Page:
JACQUES ROGGEThe International Olympic Committee (IOC) is widely known as the organization behind the Olympic Games. Far less is known about its work to bring the joy of sport to people who could never aspire to compete on a global stage.
Guided by the belief that sport is a human right, the IOC supports a wide range of initiatives to encourage sport and physical activity for people of all ages and abilities.
One of the most popular events is Olympic Day, a global celebration that commemorates the founding of the modern Olympic Movement in Paris on June 23, 1894.
Nearly 4 million people in over 150 countries took part in Olympic Day activities last year. In some ways, Olympic Day is the polar opposite of the Olympic Games. It is a celebration of inclusion that is open to everyone, and there are no set requirements for the featured activities.
Although Olympic Day Runs have become a popular annual event in communities around the world, other activities have included tricycle races, group exercise sessions and backyard games – whatever it takes to get people moving. Some countries have incorporated Olympic Day activities into the school curriculum. Others have added concerts and exhibitions to the sports activity.
Olympic Day does not look like the Olympic Games, but there is a strong connection. Both are rooted in the belief that sport and physical activity are essential elements of the human experience. Both bring people together. Both seek to inspire others to engage in sport. Both provide a platform for promoting Olympic values.
Because Olympic Day typically attracts young people, it is also an opportunity to raise awareness of the Youth Olympic Games – a unique event that combines sport, education and cultural programs.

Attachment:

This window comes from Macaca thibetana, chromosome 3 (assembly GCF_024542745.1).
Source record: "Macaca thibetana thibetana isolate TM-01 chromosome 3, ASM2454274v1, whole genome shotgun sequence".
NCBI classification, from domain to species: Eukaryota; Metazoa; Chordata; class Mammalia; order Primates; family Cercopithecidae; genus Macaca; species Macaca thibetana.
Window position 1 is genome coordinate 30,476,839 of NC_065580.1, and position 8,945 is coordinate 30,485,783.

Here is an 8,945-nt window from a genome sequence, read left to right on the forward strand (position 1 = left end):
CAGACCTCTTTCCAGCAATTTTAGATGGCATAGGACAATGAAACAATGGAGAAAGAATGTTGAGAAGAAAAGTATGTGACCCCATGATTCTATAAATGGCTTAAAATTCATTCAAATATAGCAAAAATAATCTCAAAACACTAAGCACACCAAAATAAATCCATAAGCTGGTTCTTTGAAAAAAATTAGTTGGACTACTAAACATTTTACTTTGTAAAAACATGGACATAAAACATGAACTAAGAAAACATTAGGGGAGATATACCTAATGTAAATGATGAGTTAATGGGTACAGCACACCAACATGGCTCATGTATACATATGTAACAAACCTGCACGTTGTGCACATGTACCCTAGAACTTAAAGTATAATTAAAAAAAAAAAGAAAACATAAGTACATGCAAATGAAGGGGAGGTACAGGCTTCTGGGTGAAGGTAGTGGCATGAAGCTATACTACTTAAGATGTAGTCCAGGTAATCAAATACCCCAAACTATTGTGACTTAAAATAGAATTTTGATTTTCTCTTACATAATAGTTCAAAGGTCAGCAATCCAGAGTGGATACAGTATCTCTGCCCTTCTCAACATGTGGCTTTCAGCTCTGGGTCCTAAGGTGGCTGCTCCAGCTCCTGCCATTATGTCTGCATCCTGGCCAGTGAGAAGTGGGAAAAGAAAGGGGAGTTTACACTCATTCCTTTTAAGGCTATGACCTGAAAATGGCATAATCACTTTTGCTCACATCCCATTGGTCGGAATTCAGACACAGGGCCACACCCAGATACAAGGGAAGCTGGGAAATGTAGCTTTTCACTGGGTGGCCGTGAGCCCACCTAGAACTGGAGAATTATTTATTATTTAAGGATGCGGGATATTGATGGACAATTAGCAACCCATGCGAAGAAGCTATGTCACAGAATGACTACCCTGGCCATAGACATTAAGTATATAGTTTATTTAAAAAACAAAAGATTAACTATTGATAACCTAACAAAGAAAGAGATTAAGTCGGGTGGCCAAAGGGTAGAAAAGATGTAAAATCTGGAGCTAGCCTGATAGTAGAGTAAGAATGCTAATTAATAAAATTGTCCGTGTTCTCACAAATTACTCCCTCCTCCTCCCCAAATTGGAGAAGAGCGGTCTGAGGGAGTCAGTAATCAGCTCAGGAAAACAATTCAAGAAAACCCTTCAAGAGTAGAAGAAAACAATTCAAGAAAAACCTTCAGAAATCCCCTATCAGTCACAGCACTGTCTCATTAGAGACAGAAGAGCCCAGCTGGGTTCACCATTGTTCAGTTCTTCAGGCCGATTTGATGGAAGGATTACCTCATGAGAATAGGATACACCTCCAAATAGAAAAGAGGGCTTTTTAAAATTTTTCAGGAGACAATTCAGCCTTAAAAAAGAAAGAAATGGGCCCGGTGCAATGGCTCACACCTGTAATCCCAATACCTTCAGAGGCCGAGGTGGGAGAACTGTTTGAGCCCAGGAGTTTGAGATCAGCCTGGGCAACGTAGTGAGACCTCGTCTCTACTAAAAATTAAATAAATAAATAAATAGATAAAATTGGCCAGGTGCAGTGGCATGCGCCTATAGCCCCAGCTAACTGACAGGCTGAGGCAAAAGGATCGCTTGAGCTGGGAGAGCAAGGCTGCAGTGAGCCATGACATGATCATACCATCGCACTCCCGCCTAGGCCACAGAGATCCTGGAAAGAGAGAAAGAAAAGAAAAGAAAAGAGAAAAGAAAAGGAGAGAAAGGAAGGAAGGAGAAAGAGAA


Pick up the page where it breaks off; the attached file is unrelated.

Other IOC initiatives promote grassroots sport in communities that would otherwise have few options for organized physical activity. The IOC has also joined forces with international organizations, such as the United Nations (UN), to use sport as a tool for development, conflict resolution, HIV prevention and other positive social goals.
A three-year IOC collaboration with the UN High Commissioner for Refugees (UNHCR) is bringing the joy of sport and the benefits of education to a refugee settlement in Namibia, where 40 percent of the population is between 10 and 30 years old. The project uses sport to educate participants on healthy lifestyles, gender equality and the prevention of pregnancy and HIV/AIDS.
The list of similar projects is long. All of the IOC’s varied activities in this area are guided by the belief that sport is for everyone, not just the elite athletes at the Olympic Games. The Games will always be the centerpiece of the Olympic Movement, but every human being, regardless of ability, can benefit from sport and physical activity.
Gold medals are great, but health is its own reward. So whether you are an Olympian, a weekend athlete or someone whose connection to sport is mostly via television, enjoy whatever level of physical activity fits your ability. If you do, you will be a sure winner.
*Jacques Rogge is President of International Olympic Committee